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Pentagon says ‘no corroborating evidence’ of Russian bounties on US troops as media claims increase

Then-Secretary of Defense Mark Esper speaks with President Donald Trump at a White House coronavirus briefing (Kevin Dietsch/Pool/Sipa USA/TNS)
June 30, 2020

The Department of Defense is the latest in the Trump administration to denounce a New York Times report alleging that Russian military spies had placed bounties with the Taliban for the death of U.S. troops.

“The Department of Defense continues to evaluate intelligence that Russian GRU operatives were engaged in malign activity against United States and coalition forces in Afghanistan.  To date, DOD has no corroborating evidence to validate the recent allegations found in open-source reports. Regardless, we always take the safety and security of our forces in Afghanistan – and around the world – most seriously and therefore continuously adopt measures to prevent harm from potential threats,” Chief Pentagon Spokesman Jonathan Hoffman said in a late Monday night statement provided to American Military News.

The statement is the DOD’s first on the alleged intelligence.

The NYT report on Friday, citing “officials close to the matter,” said the Russian military intelligence unit had given the Taliban bounty money for successful attacks on coalition forces. At least some of the U.S. intelligence officials’ findings are based on information extracted from captured Afghan militants, the report said.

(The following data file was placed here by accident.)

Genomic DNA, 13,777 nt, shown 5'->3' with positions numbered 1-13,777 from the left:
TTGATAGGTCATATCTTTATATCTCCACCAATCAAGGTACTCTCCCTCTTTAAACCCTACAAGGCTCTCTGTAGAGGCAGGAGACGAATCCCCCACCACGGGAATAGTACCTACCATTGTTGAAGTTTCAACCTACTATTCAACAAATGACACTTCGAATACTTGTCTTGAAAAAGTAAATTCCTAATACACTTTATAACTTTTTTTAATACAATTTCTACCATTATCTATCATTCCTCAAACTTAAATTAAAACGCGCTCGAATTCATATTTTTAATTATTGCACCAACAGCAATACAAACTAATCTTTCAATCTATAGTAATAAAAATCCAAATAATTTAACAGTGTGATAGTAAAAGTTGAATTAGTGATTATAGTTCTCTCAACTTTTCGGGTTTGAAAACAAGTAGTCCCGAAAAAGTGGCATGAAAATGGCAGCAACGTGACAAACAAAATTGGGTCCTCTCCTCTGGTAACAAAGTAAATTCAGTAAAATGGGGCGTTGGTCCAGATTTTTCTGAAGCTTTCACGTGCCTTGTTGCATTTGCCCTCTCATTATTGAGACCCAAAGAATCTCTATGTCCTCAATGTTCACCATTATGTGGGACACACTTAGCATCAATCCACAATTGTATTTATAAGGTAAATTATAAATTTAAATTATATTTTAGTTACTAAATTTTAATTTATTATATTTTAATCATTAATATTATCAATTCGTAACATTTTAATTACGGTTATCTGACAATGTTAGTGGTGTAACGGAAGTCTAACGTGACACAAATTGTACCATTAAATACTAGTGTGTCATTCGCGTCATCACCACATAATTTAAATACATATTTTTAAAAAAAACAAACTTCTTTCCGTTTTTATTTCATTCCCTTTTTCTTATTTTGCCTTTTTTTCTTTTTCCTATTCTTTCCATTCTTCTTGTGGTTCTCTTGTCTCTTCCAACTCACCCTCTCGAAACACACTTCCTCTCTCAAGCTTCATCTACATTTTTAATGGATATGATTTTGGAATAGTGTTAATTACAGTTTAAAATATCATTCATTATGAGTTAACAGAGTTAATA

The Russian intelligence unit has been linked to previous assassination attempts, as well as destabilization efforts in Europe and revenge attacks. However, it is the first reported instance of Russian intelligence facilitating attacks on U.S. troops.

One attack on U.S. troops that is suspected to have involved Russian bounties took place in April 2019 and resulted in the death of three U.S. Marines, the NYT stated in a follow-up report, citing anonymous sources. The sources told NYT that President Donald Trump received a written briefing on the intelligence on or around February 27 this year.

Anonymous officials also told The Associated Press that Trump was briefed on the matter in March 2019 by then-national security adviser John Bolton.

Trump said on Monday he was never briefed on the alleged intelligence because it was not found to be credible.

In a tweet on Sunday night, Trump said, “Intel just reported to me that they did not find this info credible, and therefore did not report it to me or @VP. Possibly another fabricated Russia Hoax, maybe by the Fake News @nytimesbooks, wanting to make Republicans look bad!!!”

Then-Director of National Intelligence Richard Grenell also said he never heard of the alleged Russian bounties.

“I never heard this. And it’s disgusting how you continue to politicize intelligence. You clearly don’t understand how raw intel gets verified. Leaks of partial information to reporters from anonymous sources is dangerous because people like you manipulate it for political gain,” Grenell shot back at California Rep. Ted Lieu, who accused Grenell of withholding the information.

Trump retweeted Grenell’s reply and called on NYT to reveal its source for the report.

“The Fake News @ nytimes must reveal its “anonymous” source. Bet they can’t do it, this “person” probably does not even exist!” Trump said.

Director of National Intelligence John Ratcliffe also confirmed that Trump and Vice President Pence were never briefed on the information, and called the NYT report “inaccurate.”

“I have confirmed that neither the President nor the Vice President were ever briefed on any intelligence alleged by the New York Times in its reporting yesterday,” Ratcliffe said. “The White House statement addressing this issue earlier today, which denied such a briefing occurred, was accurate. The New York Times reporting, and all other subsequent news reports about such an alleged briefing are inaccurate.”

In 2019, 20 Americans were killed in combat incidents in Afghanistan.